A dead sea turtle that washed up on the shores of South Lebanon has caught the public’s attention after photos of the animal circulated across social media channels Thursday. The sea turtle, believed to be around 50-years-old, reportedly died after choking on a plastic bag it mistook for a jellyfish. However, there could be more to the story.


(Photo via The Daily Star)

Mona Khalil heads up a turtle conservation project, which doubles as a bed and breakfast called The Orange House Project on Mansouri beach. Her team combs the beach during nesting season to locate nests and protect them from human and animal attacks by fencing them in.

We asked Khalil to comment on the death of the sea turtle, and she expressed skepticism about the information circulating in mainstream media. “We can at least be honest with the public, instead of aiming to sell stories that have no [factual] basis,” said Khalil. "The papers claimed that this sea turtle died by choking on a plastic bag, but there is no way of knowing that until the turtle has been opened up [for autopsy], which hasn't been done, and probably won’t be done,” she added.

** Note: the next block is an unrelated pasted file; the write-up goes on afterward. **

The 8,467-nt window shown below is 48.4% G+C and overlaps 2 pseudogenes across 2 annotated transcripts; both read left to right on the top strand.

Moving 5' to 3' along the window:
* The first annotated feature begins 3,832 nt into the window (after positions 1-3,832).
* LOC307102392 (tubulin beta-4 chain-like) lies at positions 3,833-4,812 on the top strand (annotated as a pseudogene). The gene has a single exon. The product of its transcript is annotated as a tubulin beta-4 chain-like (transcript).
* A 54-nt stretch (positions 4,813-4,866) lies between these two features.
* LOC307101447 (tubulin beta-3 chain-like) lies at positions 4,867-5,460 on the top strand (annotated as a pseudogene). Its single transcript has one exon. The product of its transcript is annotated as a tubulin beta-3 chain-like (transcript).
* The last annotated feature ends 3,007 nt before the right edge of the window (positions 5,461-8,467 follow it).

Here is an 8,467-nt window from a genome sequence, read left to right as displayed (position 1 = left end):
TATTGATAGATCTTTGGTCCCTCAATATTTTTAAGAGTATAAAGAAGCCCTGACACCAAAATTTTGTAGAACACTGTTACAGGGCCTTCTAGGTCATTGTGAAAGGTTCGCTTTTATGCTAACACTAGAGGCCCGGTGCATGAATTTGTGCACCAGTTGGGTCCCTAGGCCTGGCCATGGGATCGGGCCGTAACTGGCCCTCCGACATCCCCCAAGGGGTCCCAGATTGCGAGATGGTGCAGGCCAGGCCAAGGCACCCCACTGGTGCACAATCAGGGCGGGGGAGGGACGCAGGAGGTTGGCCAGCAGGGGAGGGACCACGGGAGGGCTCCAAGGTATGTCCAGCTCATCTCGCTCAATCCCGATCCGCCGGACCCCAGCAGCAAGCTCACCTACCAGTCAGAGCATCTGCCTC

Nearly all species of sea turtle are classified as endangered, and South Lebanon has witnessed a severe drop in its local population over the last few years. In 2012, the number of sea turtle nests laid on the Tyre Coast Nature Reserve dropped by half from around ten to just five, according to Al-Akhbhar news.

When asked about the steps the government has failed to take in the protection of sea turtles, Khalil’s answer proved that the common denominator is a continual threat from humans, saying: “Though it is illegal, dynamite fishing is still a reality in Lebanon. The punishment for fishing with dynamite is supposed to be three years in jail. Instead, we see people being held for a day or two before being released. The government is simply not enforcing the law.”

Khalil added that another great danger to the sea turtles as well as the general population was the use of poisons in fishing. In this situation, fishermen first use poison to kill the fish, and then collect them in their nets. “Sadly, this poison doesn't just harm the fish, but the people who eat the fish are also at risk of falling ill. And of course, the sea turtles end up ingesting the poison too, which has killed several in the past,” said Khalil.

“The most important thing is awareness,” she stressed. "We need to have awareness campaigns that inform people about how their habits can affect the environment. We must also push supermarkets and pharmacies to use alternatives to plastic bags, which have a detrimental effect on the environment. Why not offer paper bags or even re-usable bags?”


(Photo by The Orange House Project via SPNL)

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